The following joint press release is issued by the Embassies of Australia, Austria, Belgium, Brazil, Canada, Denmark, Finland, France, Germany, Greece, Ireland, Israel, Italy, Lithuania, Malta, Norway, Portugal, Slovenia, Spain, Sweden, Switzerland, The Netherlands, New Zealand, The United Kingdom and The United States.
On the occasion of the 20th Budapest Pride Festival, we convey our support to the lesbian, gay, bisexual and transgender (LGBT) communities in Hungary and their right to express themselves peacefully and lawfully. Respect for human rights — including justice, equality, non-discrimination, freedom of expression as well as the non-interference in the practice of these rights — and the rule of law are the foundations upon which democratic states are built. Indeed, international human rights law is grounded on the premise that all individuals are entitled to the same rights and freedoms as set out in the Universal Declaration of Human Rights. Human rights shall apply equally to every human being, regardless of sexual orientation or gender identity. It is the essence of our democratic values. Celebrating diversity is a sure way to promote respect for human rights.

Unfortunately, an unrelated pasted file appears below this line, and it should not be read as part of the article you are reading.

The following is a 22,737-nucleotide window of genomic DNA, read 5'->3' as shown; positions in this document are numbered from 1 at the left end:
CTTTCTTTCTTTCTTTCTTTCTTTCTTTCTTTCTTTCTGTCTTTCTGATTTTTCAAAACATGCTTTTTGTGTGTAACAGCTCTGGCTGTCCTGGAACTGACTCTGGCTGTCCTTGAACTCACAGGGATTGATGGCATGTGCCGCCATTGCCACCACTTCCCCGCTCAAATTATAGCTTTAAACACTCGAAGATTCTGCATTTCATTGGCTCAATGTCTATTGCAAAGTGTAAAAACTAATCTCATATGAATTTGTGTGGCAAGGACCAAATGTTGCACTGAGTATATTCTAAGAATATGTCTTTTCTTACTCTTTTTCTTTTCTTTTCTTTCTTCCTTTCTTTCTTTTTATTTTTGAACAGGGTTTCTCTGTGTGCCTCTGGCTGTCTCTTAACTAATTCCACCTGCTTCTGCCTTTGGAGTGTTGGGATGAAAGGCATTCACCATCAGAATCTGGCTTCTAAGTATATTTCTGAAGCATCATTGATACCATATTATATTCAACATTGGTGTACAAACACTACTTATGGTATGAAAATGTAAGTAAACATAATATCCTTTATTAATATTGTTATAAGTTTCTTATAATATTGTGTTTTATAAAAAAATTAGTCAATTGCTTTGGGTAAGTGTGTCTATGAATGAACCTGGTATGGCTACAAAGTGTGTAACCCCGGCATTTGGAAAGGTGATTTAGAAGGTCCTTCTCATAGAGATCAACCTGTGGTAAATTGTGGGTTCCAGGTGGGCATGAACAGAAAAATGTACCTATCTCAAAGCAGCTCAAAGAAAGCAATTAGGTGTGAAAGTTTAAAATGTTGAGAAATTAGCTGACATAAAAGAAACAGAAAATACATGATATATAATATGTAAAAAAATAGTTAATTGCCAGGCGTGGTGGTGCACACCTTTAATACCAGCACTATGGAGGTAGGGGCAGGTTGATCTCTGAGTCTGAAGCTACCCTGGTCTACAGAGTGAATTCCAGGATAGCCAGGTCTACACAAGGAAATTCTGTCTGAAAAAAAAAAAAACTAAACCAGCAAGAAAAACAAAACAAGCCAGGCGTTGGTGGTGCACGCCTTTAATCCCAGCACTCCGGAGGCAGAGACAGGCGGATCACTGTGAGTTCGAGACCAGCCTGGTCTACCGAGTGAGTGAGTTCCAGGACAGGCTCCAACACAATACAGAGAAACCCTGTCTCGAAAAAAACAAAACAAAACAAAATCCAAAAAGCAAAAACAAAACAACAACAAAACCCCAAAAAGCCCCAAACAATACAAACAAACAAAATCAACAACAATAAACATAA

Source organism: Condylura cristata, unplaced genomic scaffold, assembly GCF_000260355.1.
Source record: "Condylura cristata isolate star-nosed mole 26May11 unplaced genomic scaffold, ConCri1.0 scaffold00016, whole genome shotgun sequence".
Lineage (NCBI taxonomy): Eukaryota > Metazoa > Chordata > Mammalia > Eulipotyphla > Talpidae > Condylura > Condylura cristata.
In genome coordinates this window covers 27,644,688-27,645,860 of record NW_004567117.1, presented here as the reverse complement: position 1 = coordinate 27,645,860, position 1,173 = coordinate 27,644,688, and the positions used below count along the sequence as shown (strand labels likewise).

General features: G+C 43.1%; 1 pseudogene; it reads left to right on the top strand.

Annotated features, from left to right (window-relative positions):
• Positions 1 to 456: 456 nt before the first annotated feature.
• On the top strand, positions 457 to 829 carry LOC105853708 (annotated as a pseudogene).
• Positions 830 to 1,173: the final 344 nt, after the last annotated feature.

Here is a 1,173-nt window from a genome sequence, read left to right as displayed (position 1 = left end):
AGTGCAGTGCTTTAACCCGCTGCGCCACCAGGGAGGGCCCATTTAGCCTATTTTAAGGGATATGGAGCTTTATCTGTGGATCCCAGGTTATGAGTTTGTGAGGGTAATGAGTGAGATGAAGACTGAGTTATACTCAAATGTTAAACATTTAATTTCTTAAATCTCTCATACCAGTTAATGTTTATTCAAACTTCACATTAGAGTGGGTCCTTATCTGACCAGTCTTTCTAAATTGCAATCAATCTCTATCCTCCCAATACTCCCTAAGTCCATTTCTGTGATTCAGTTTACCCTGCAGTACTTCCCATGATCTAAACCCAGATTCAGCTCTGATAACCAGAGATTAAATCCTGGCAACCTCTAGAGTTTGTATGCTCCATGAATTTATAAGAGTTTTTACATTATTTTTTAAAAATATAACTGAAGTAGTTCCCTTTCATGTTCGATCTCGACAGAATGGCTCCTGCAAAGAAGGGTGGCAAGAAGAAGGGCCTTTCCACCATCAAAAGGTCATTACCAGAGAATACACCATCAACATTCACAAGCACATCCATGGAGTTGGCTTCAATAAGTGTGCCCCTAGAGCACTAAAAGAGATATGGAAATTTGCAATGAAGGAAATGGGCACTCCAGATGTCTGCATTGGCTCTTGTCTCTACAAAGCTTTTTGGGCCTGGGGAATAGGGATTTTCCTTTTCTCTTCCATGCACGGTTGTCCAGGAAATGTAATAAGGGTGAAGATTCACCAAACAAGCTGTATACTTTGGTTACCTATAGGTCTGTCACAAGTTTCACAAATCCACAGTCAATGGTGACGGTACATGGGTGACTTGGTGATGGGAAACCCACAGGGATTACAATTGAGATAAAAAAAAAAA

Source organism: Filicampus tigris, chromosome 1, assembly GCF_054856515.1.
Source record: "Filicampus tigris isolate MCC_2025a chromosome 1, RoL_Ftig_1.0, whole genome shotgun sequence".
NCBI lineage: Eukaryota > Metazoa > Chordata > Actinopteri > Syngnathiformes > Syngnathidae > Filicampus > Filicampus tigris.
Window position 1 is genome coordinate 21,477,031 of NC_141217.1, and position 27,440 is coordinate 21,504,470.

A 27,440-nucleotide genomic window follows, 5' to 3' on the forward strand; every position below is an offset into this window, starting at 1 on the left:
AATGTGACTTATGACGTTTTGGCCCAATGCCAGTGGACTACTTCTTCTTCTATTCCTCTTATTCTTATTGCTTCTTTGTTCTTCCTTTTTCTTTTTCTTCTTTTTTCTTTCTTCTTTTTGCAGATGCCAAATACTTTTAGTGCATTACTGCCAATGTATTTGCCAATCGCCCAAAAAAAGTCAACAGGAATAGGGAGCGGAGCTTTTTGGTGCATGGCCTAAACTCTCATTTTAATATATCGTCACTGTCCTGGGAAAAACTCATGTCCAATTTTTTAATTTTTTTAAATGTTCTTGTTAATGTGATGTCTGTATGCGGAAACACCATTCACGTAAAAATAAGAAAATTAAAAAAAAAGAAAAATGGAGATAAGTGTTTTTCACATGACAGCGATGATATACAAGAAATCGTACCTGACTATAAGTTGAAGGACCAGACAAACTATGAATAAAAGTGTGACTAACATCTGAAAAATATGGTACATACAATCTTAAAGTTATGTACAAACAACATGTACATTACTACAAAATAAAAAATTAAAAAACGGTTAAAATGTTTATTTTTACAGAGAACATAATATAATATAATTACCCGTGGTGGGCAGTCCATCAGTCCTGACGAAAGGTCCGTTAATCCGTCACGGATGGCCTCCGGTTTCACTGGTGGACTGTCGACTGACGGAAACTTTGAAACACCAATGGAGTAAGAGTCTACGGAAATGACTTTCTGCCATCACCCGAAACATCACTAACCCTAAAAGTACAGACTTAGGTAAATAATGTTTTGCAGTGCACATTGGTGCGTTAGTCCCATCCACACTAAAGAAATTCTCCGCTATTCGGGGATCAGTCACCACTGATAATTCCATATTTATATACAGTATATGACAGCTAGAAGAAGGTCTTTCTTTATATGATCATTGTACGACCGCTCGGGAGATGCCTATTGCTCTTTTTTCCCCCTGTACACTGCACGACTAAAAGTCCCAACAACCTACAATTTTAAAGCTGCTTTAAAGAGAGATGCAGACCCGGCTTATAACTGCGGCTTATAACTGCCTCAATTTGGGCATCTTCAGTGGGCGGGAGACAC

While welcoming positive developments at the international, regional, and national levels in the fight against violence and discrimination based on sexual orientation and gender identity, we express grave concern at acts of violence and discrimination in all regions of the world committed against individuals because of their sexual orientation and gender identity. We reject and condemn any discrimination on those grounds, as it is incompatible with the provisions of the relevant legal texts within the United Nations, the Council of Europe and the EU. We welcome the Hungarian government’s commitment to supporting these rights and their support in June 2011 and September 2014 of the United Nations Human Rights Council Resolutions on Sexual Orientation and Gender Identity.
Budapest Pride, which has the longest history of such events in Central Eastern Europe, promotes the principle of equal treatment for lesbian, gay, bisexual and transgender (LGBT) people, which is an important aspect of a tolerant and respectful society. We look forward to the Pride celebrations, to the respect for them which the Hungarian people will show, and to the determination of the Hungarian authorities not to allow those of extreme views to disrupt what should and will be joyful occasions.